To counter the PR hit from Google Fiber, AT&T has recently been proclaiming that it too is now offering 1 Gbps services under the company’s “Gigapower” brand — but pretending that Google has nothing to do with it. On the surface, it looks like AT&T is taking on Google blow for blow, and that this is a wonderful example of how competition works. And while that’s true up to a point, as we’ve discussed previously, AT&T’s offering is highly theatrical in nature. AT&T’s actually been slashing its fixed-line CAPEX each quarter, but is offering 1 Gbps speeds to a few, scattered high-end developments where fiber is already in the ground.
AT&T is then dressing this deployment up as something much larger than it actually is — something I affectionately refer to as “fiber to the press release.” Fiber to the press release not only lets a company pretend to be cutting-edge while skimping on actual infrastructure upgrades, AT&T uses these barely-existent fiber deployments as a sort of carrot on a stick for regulators, threatening to pull back on these already-skimpy investments if, say, regulators try to pass net neutrality rules or don’t approve its DirecTV merger plans.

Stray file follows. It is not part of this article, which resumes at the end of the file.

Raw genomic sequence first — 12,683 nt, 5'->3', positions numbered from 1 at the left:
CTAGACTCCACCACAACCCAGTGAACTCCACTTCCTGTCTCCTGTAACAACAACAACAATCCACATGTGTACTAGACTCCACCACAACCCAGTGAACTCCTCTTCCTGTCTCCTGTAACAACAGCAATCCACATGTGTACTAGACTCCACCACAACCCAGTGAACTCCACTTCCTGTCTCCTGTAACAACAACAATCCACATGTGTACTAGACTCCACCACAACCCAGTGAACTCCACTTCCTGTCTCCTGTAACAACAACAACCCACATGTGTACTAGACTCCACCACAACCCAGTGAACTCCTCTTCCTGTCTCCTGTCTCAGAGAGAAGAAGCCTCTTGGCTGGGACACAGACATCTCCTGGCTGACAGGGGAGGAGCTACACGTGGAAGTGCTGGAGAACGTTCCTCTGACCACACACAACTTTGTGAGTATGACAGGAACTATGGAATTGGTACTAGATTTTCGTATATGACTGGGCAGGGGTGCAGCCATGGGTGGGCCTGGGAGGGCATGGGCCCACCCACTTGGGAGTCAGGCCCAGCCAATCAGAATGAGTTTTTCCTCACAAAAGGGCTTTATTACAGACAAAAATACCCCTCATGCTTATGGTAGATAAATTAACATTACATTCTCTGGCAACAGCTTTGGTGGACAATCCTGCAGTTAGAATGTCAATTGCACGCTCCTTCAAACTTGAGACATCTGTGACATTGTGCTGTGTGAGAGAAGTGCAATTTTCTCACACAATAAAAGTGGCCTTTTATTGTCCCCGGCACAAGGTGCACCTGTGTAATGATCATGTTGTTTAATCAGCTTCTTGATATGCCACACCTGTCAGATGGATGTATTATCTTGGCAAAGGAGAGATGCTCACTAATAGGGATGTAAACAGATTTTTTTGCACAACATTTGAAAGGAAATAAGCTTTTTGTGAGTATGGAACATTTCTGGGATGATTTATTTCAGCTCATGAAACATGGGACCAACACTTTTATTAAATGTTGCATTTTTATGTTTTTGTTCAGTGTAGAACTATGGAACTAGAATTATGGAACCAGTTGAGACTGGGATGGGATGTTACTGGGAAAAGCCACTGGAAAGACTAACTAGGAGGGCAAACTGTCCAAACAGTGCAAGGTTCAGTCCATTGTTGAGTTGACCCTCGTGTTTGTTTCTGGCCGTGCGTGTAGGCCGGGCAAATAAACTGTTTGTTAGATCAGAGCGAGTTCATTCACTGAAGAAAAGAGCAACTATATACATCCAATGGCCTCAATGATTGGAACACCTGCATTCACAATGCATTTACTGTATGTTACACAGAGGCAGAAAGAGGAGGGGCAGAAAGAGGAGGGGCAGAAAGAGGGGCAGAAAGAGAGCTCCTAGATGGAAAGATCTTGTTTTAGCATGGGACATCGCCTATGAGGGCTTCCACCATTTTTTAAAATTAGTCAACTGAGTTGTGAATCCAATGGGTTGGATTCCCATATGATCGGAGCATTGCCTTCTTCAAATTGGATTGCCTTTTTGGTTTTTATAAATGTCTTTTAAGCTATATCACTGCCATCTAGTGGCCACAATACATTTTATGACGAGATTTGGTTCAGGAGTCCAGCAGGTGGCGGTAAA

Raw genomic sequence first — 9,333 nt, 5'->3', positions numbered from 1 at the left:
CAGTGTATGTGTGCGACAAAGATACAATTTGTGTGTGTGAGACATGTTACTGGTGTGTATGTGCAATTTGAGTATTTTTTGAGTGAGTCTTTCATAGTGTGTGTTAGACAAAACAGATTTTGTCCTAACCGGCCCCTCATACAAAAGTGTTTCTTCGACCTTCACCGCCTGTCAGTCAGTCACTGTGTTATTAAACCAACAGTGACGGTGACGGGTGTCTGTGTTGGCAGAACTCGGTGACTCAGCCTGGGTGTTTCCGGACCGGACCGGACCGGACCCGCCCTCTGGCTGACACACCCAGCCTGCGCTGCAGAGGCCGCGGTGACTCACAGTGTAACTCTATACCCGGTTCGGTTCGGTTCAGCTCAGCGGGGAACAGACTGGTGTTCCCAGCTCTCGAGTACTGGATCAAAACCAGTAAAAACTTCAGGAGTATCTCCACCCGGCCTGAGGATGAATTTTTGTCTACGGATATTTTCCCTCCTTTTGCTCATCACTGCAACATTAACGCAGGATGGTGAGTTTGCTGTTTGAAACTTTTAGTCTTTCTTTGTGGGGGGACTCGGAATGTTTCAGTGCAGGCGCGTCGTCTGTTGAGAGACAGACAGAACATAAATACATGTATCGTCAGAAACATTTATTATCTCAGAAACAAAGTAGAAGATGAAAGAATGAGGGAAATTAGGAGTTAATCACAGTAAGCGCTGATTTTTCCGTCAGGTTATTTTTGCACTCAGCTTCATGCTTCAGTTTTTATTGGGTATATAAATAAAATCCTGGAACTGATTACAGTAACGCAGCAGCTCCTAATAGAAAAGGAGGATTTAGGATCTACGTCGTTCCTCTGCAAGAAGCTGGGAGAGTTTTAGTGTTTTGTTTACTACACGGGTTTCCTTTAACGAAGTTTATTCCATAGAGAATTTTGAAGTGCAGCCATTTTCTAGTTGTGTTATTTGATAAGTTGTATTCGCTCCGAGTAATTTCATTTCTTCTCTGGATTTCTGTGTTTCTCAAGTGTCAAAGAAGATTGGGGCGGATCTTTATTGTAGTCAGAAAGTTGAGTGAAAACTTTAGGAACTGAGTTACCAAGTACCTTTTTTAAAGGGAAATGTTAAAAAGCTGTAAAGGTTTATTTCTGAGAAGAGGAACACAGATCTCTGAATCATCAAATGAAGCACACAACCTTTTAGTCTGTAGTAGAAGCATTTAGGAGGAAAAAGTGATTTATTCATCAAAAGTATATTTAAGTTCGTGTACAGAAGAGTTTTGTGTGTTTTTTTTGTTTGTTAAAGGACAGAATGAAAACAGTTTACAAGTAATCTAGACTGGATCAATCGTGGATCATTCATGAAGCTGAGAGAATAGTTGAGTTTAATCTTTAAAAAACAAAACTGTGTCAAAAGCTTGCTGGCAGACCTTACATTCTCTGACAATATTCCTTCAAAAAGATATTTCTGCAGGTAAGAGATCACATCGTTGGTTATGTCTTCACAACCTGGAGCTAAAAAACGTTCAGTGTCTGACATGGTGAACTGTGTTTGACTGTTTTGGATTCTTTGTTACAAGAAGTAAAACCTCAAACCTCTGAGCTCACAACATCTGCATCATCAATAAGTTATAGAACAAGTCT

But in the locations AT&T is deploying 1 Gbps services, it’s actually engaged in something that — in typical AT&T fashion — sets an even worse precedent. On the heels of scattered Gigapower deployments in Austin, AT&T this week announced it’s also offering symmetrical 1 Gbps speeds in portions of Kansas City. After the press release gets done insisting that AT&T “moved quickly to bring more competition to the Kansas City area” with a 1 Gbps offering for $70 a month, quadruple asterisked fine print explains that to actually get this $70 price point, you have to agree to opt-in to AT&T’s “Gigapower Internet Preferences” program:
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